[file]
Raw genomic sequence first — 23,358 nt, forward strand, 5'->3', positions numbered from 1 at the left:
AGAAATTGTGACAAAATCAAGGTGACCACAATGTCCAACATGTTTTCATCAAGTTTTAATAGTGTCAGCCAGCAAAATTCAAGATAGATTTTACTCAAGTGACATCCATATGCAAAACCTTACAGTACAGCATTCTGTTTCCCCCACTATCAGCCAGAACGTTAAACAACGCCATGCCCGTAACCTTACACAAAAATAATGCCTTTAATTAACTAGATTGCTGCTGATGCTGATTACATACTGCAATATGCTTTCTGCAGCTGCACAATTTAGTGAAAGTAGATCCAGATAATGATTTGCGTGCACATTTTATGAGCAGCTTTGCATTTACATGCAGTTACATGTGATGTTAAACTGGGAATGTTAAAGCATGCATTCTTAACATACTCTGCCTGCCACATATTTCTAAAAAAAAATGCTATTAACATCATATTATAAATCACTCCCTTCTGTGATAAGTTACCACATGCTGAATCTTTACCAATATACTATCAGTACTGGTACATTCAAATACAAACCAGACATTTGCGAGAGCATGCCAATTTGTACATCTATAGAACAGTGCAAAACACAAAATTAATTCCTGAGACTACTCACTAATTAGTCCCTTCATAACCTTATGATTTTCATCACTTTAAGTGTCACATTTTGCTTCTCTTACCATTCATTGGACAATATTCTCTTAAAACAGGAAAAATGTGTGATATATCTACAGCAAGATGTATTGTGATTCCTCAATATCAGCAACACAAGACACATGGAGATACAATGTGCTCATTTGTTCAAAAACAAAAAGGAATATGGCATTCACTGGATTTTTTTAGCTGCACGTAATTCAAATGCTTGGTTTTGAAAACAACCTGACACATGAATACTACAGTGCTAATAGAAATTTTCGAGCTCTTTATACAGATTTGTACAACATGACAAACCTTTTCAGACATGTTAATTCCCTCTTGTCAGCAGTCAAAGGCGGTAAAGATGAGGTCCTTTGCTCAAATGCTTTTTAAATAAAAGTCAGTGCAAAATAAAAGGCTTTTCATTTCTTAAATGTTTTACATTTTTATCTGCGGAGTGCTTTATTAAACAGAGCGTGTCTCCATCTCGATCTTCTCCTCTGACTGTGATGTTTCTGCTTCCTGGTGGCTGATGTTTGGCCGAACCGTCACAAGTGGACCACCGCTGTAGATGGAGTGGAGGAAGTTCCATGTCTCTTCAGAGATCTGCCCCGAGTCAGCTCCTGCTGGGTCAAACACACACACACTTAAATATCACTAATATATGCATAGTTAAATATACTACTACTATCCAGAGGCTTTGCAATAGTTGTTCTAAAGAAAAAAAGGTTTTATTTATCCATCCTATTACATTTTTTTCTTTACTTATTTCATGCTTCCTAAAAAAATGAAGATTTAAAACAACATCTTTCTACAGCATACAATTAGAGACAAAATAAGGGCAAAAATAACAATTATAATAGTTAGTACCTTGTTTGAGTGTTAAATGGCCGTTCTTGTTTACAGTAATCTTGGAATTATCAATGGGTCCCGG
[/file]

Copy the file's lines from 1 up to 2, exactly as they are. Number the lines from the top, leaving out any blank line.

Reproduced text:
Raw genomic sequence first — 23,358 nt, forward strand, 5'->3', positions numbered from 1 at the left:
AGAAATTGTGACAAAATCAAGGTGACCACAATGTCCAACATGTTTTCATCAAGTTTTAATAGTGTCAGCCAGCAAAATTCAAGATAGATTTTACTCAAGTGACATCCATATGCAAAACCTTACAGTACAGCATTCTGTTTCCCCCACTATCAGCCAGAACGTTAAACAACGCCATGCCCGTAACCTTACACAAAAATAATGCCTTTAATTAACTAGATTGCTGCTGATGCTGATTACATACTGCAATATGCTTTCTGCAGCTGCACAATTTAGTGAAAGTAGATCCAGATAATGATTTGCGTGCACATTTTATGAGCAGCTTTGCATTTACATGCAGTTACATGTGATGTTAAACTGGGAATGTTAAAGCATGCATTCTTAACATACTCTGCCTGCCACATATTTCTAAAAAAAAATGCTATTAACATCATATTATAAATCACTCCCTTCTGTGATAAGTTACCACATGCTGAATCTTTACCAATATACTATCAGTACTGGTACATTCAAATACAAACCAGACATTTGCGAGAGCATGCCAATTTGTACATCTATAGAACAGTGCAAAACACAAAATTAATTCCTGAGACTACTCACTAATTAGTCCCTTCATAACCTTATGATTTTCATCACTTTAAGTGTCACATTTTGCTTCTCTTACCATTCATTGGACAATATTCTCTTAAAACAGGAAAAATGTGTGATATATCTACAGCAAGATGTATTGTGATTCCTCAATATCAGCAACACAAGACACATGGAGATACAATGTGCTCATTTGTTCAAAAACAAAAAGGAATATGGCATTCACTGGATTTTTTTAGCTGCACGTAATTCAAATGCTTGGTTTTGAAAACAACCTGACACATGAATACTACAGTGCTAATAGAAATTTTCGAGCTCTTTATACAGATTTGTACAACATGACAAACCTTTTCAGACATGTTAATTCCCTCTTGTCAGCAGTCAAAGGCGGTAAAGATGAGGTCCTTTGCTCAAATGCTTTTTAAATAAAAGTCAGTGCAAAATAAAAGGCTTTTCATTTCTTAAATGTTTTACATTTTTATCTGCGGAGTGCTTTATTAAACAGAGCGTGTCTCCATCTCGATCTTCTCCTCTGACTGTGATGTTTCTGCTTCCTGGTGGCTGATGTTTGGCCGAACCGTCACAAGTGGACCACCGCTGTAGATGGAGTGGAGGAAGTTCCATGTCTCTTCAGAGATCTGCCCCGAGTCAGCTCCTGCTGGGTCAAACACACACACACTTAAATATCACTAATATATGCATAGTTAAATATACTACTACTATCCAGAGGCTTTGCAATAGTTGTTCTAAAGAAAAAAAGGTTTTATTTATCCATCCTATTACATTTTTTTCTTTACTTATTTCATGCTTCCTAAAAAAATGAAGATTTAAAACAACATCTTTCTACAGCATACAATTAGAGACAAAATAAGGGCAAAAATAACAATTATAATAGTTAGTACCTTGTTTGAGTGTTAAATGGCCGTTCTTGTTTACAGTAATCTTGGAATTATCAATGGGTCCCGG